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The preceding generation gave us Phil Collins.

Both fair points. I think the moral of the story is that there's always going to be
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that's
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yet
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- where having actual
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because
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and
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are more important.

Of course, every generation has good music, too. It's just harder to agree on what exactly that is.

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Old 05-07-2012, 02:55 PM   #47
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Generation (insert) is (generalization), because (anecdotal observation) and they don't (a thing that I like doing).
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Old 05-07-2012, 03:13 PM   #48
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The preceding generation gave us Phil Collins. End of discussion.

Phil Collins is an archetypal boomer.

Here's my take on Gen Y music - the type that's any good is inspired by the rock forms of the 80s-early 90s, but most of it is bland, drab, generic garbage. I'm not talking about Justin Bieber - there's sucky bubblegum in every era. I'm talking about indie shit. And frankly, at this point in my life I hate hate hate harmonic primitivism. It's just talentless hackery.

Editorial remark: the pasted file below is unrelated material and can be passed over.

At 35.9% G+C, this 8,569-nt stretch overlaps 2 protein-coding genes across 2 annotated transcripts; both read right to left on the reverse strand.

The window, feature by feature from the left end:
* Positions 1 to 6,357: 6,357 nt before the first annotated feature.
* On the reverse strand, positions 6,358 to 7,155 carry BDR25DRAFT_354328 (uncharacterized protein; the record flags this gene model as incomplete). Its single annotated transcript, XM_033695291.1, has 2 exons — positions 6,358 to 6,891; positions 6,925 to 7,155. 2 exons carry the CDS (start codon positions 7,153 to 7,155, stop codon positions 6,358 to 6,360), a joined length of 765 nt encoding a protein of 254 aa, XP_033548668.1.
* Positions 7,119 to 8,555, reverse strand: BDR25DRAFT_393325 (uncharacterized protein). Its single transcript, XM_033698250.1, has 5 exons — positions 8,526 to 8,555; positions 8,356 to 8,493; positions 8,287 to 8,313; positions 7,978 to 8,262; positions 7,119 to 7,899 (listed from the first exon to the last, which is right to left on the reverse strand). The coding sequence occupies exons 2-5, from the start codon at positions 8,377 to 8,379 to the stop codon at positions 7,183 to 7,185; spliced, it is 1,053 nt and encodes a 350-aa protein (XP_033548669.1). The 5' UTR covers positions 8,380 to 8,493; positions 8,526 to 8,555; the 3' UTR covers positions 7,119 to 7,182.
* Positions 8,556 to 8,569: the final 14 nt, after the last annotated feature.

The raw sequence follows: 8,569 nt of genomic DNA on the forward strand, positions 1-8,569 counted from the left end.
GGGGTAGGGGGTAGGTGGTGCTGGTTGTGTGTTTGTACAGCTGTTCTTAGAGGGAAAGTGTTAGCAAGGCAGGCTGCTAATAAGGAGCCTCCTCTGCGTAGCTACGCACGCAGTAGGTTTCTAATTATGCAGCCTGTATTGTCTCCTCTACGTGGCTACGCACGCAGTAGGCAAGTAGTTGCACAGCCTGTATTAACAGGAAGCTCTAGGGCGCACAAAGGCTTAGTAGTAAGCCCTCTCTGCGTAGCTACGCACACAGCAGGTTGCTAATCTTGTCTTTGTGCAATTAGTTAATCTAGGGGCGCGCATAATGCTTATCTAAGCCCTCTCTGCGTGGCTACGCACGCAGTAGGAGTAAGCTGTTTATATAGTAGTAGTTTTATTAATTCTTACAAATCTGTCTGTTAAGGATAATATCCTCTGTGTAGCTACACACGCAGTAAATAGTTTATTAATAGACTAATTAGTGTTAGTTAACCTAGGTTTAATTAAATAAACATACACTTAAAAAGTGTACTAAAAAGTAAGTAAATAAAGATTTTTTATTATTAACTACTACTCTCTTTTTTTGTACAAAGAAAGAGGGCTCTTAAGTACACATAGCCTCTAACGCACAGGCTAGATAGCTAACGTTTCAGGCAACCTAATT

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Old 05-07-2012, 03:44 PM   #49
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  Originally Posted by Haumea
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Phil Collins is an archetypal boomer.

Here's my take on Gen Y music - the type that's any good is inspired by the rock forms of the 80s-early 90s, but most of it is bland, drab, generic garbage. I'm not talking about Justin Bieber - there's sucky bubblegum in every era. I'm talking about indie shit. And frankly, at this point in my life I hate hate hate harmonic primitivism. It's just talentless hackery.

The problem is that all the truly talented, truly indie young artists (not Indie, genre) don't care to make it big. They put music on their blog, on youtube, on ReverbNation, play local shows and starve trying to make ends meet. To find them, you have to go find them. They don't just pop up here and there, nor do they seek publishing.

The level of artistic expression I've seen from peers (my age group) is incredible. I've seen theatrical performances on par with Cirque du Soleil (just with a smaller budget, but not lacking for talent) and local singers and bands on par with Metallica (from back in the day) - but you know what? They just do it for fun, for the sake of the art.

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Old 05-07-2012, 03:52 PM   #50
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  Originally Posted by Polymath20
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The problem is that all the truly talented, truly indie young artists (not Indie, genre) don't care to make it big. They put music on their blog, on youtube, on ReverbNation, play local shows and starve trying to make ends meet. To find them, you have to go find them. They don't just pop up here and there, nor do they seek publishing.

So, what defines them as truly talented? Being obscure?

  Originally Posted by Polymath20
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The level of artistic expression I've seen from peers (my age group) is incredible. I've seen theatrical performances on par with Cirque du Soleil (just with a smaller budget, but not lacking for talent) and local singers and bands on par with Metallica (from back in the day) - but you know what? They just do it for fun, for the sake of the art.

mimicry as expression? maybe. art? not imo.